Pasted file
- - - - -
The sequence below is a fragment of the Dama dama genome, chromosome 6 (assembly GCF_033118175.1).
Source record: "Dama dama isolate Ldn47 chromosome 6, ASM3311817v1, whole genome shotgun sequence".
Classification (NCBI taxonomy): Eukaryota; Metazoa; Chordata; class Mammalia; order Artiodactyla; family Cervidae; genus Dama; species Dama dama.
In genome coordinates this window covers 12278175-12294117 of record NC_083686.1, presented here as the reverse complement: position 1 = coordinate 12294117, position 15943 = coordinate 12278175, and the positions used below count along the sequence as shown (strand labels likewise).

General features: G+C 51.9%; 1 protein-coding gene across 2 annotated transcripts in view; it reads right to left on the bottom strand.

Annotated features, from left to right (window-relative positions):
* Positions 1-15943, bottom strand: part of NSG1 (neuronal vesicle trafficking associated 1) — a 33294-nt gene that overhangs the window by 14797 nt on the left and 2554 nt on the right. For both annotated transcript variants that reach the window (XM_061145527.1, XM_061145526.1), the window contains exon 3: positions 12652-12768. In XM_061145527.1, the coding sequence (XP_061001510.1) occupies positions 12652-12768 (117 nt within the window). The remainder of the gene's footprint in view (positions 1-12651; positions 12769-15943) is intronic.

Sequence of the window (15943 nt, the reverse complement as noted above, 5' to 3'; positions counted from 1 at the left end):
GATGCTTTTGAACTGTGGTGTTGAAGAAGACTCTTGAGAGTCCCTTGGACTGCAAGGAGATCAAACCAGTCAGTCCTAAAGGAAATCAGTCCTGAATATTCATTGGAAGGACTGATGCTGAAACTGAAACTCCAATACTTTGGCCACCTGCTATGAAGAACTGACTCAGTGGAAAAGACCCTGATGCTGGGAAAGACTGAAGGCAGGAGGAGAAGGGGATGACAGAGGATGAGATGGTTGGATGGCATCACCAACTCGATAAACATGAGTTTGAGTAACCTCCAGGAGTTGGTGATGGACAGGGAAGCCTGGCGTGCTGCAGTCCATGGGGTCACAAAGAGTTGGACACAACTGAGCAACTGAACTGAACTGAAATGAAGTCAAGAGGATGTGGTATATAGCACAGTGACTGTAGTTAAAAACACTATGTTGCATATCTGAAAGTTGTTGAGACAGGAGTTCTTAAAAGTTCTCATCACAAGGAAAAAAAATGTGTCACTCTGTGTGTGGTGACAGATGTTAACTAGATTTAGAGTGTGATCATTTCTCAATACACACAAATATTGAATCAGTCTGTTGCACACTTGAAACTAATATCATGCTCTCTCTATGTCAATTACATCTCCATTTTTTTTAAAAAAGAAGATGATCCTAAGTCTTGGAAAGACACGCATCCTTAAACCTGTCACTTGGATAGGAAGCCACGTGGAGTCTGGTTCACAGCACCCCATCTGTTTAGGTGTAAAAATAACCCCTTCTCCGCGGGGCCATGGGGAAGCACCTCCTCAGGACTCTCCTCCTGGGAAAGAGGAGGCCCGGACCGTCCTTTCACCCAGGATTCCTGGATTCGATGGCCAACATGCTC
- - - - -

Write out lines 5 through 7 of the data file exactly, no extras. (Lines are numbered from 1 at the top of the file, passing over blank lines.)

General features: G+C 51.9%; 1 protein-coding gene across 2 annotated transcripts in view; it reads right to left on the bottom strand.

Annotated features, from left to right (window-relative positions):
* Positions 1-15943, bottom strand: part of NSG1 (neuronal vesicle trafficking associated 1) — a 33294-nt gene that overhangs the window by 14797 nt on the left and 2554 nt on the right. For both annotated transcript variants that reach the window (XM_061145527.1, XM_061145526.1), the window contains exon 3: positions 12652-12768. In XM_061145527.1, the coding sequence (XP_061001510.1) occupies positions 12652-12768 (117 nt within the window). The remainder of the gene's footprint in view (positions 1-12651; positions 12769-15943) is intronic.